Blood cancers second most common, deadly

Tiffanie Turnbull
·1-min read

Every day in Australia on average 47 people are diagnosed with blood cancer and 15 die of the affliction.

The category of cancer, which includes leukaemia, is now the second most diagnosed and second most deadly cancer in Australia.

They also account for more than 40 per cent of childhood cancer diagnoses.

With an "extraordinary" 30 per cent increase in diagnoses in the past decade, those numbers will only trend up, Leukaemia Foundation chief executive Chris Tanti says.

"Last year alone, 17,321 people were diagnosed with a blood cancer such as leukaemia, lymphoma or myeloma, and we know that come 2035, more than twice as many Australians will be diagnosed with one annually," he said in a statement.

He's appealing for Australians to give generously to the organisation's 23rd Shave for a Cure campaign, after the COVID-19 pandemic punched a massive hole in their coffers.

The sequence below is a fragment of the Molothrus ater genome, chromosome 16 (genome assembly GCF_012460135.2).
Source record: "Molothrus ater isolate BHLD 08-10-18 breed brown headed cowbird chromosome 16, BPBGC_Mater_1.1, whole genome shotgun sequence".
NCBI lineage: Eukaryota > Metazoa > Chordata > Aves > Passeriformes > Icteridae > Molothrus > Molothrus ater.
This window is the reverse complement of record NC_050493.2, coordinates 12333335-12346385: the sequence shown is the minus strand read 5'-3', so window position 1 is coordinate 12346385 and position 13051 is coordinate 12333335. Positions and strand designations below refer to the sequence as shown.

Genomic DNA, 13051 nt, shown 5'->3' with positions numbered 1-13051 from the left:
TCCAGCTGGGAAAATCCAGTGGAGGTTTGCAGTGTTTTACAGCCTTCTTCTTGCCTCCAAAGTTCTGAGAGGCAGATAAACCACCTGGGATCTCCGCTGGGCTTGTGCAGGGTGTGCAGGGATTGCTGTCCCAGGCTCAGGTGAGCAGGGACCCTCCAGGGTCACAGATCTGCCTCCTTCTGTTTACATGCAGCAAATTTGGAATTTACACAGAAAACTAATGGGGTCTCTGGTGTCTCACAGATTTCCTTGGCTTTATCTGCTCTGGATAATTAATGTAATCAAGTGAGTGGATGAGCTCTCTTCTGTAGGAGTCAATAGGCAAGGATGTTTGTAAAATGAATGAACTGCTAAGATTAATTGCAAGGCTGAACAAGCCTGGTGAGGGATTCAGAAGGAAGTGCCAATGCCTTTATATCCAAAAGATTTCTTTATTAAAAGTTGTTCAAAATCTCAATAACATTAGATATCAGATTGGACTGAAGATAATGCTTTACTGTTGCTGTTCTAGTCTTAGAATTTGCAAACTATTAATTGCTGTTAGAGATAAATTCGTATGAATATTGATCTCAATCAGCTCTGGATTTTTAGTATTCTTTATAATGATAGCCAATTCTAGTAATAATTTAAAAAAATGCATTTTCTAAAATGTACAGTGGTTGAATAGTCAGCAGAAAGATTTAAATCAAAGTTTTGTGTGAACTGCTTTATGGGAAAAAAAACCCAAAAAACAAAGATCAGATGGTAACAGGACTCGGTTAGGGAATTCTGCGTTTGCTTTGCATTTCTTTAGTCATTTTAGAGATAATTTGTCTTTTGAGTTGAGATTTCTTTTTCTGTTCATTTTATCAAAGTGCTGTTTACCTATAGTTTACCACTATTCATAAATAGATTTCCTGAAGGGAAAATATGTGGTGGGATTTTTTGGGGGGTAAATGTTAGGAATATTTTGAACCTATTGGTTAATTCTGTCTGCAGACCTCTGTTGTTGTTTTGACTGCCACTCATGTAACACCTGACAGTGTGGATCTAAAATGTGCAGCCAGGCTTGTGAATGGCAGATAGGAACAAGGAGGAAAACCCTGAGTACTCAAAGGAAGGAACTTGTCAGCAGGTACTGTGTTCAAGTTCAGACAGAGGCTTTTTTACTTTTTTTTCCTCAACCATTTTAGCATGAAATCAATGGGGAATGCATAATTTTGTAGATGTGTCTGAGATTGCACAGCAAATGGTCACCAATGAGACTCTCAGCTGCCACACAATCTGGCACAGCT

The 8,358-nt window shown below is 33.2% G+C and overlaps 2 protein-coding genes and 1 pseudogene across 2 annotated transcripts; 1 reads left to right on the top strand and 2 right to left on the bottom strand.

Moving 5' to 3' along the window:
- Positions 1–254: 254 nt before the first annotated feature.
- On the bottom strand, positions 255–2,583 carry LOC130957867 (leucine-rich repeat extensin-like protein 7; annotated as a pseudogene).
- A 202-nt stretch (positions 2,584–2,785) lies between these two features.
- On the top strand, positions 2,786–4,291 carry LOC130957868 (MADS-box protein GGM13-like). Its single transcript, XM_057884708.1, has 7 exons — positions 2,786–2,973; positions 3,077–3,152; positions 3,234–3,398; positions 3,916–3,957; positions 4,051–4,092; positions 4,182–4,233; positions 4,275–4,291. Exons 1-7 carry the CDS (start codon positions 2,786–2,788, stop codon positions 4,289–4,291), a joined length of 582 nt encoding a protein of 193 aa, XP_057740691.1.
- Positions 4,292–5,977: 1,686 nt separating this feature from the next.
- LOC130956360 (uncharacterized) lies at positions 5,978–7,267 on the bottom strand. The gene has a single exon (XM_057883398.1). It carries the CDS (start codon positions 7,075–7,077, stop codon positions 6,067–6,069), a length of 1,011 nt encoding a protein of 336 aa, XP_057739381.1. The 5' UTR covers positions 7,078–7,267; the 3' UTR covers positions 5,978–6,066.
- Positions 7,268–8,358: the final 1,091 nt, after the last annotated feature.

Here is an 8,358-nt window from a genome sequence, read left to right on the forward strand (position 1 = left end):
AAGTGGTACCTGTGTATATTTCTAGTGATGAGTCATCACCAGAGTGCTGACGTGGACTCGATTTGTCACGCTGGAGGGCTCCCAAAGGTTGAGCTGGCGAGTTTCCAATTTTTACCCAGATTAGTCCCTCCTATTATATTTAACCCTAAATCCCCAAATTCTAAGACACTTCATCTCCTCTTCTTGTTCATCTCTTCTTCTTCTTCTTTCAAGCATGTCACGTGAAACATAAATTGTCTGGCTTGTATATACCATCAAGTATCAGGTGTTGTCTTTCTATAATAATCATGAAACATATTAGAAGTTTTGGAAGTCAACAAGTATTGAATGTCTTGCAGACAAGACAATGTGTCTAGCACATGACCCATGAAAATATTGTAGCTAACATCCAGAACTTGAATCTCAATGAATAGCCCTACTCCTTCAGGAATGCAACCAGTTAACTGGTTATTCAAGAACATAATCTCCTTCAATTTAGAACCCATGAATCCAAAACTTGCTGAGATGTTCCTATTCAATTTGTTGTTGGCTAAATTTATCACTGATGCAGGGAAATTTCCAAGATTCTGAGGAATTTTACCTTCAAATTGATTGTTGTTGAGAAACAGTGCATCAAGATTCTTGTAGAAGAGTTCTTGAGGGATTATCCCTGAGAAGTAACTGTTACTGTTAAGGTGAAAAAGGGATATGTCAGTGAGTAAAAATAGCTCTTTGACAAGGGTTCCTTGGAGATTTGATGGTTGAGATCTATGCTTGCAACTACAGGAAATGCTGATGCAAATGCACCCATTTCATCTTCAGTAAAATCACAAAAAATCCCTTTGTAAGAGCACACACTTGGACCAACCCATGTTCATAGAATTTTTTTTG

With many diagnoses missed during the pandemic, it is one of the many reasons the organisation needs a top-up of funds.

"Blood cancer symptoms can sometimes be subtle or similar to other conditions such as a virus, often making it a silent disease that can be tricky to catch - but if it remains unchecked, the consequences can be devastating," Mr Tanti said.

"The reality is blood cancer doesn't stop for a global pandemic and we know for every day since COVID-19 began, another 47 Australians would have developed blood cancer even if they don't yet know it."

"There has never been a more vital time to get behind the World's Greatest Shave to raise much-needed funds for the Leukaemia Foundation to continue answering the call of families across the country impacted by this complex set of diseases."